Rebels and Informers

Oliver Knox, Author Palgrave MacMillan $85 (322p) ISBN 978-0-312-21097-7
Next year will mark the bicentennial of the Irish Rising of 1798. Knox, an adviser to former British prime minister Margaret Thatcher, does not concentrate on the Rising itself, however, but rather on the participants. After 200 years of Irish insurrection, he notes, the seeds of modern Irish nationalism were sown by the Protestant gentry with the creation in 1791 of the United Irishmen movement. We're shown the movement's leaders: Wolfe Tone, ""personally magnanimous and delightful,"" and Lord Edward Fitzgerald, a utopian and a hard-edged revolutionary. Knox discusses how the American and French revolutions influenced both Tone and Fitzgerald; how they strove for a ""union of the sects"" of Ireland; and their separate visits to America as tourists, which Fitzgerald liked and Tone abhorred (""I have no great talent for the tomahawk""). We see the influence of the American agitator Thomas Paine on Fitzgerald and learn that Tone was something of a dandy who wore a toupee. As revolution broke out in Ireland, both revolutionaries died, Fitzgerald from a gunshot wound and Tone, in prison, by his own hand. The most prominent informer of the United Irishmen, according to Knox, was a man named Thomas Collins, a money-grubbing opportunist. One of the ironies of this erudite book is that 120 years later another Collins--Michael--would lead Ireland's 1916-1921 revolution against the British. Illustrations not seen by PW. (Jan.)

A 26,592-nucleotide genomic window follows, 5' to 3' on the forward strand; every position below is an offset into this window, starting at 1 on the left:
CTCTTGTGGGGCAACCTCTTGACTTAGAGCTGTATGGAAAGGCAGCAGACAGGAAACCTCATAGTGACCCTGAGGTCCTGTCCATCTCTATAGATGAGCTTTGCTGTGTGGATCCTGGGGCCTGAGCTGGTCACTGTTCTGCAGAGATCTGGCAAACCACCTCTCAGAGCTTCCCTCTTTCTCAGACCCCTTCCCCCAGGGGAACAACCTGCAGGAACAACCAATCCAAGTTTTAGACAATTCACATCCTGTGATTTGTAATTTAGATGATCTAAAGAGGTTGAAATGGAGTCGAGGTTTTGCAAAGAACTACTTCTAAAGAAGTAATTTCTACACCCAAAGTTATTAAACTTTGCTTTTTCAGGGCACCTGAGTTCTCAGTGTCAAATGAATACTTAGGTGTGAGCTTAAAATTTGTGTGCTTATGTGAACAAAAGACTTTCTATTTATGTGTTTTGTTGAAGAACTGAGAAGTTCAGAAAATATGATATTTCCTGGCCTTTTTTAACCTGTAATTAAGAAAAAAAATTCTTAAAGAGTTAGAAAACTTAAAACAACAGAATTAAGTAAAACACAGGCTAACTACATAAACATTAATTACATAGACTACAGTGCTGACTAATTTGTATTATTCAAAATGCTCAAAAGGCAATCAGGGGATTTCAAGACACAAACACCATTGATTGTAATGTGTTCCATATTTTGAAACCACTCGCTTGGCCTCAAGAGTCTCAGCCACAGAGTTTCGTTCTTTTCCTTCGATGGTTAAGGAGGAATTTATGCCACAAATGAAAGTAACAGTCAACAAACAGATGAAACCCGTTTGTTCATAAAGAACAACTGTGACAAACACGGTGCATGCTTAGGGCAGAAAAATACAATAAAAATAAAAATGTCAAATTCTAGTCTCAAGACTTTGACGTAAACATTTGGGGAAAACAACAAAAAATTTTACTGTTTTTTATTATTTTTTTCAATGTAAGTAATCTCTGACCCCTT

Reviewed on: 02/16/1998
Release date: 02/01/1998
Genre: Nonfiction
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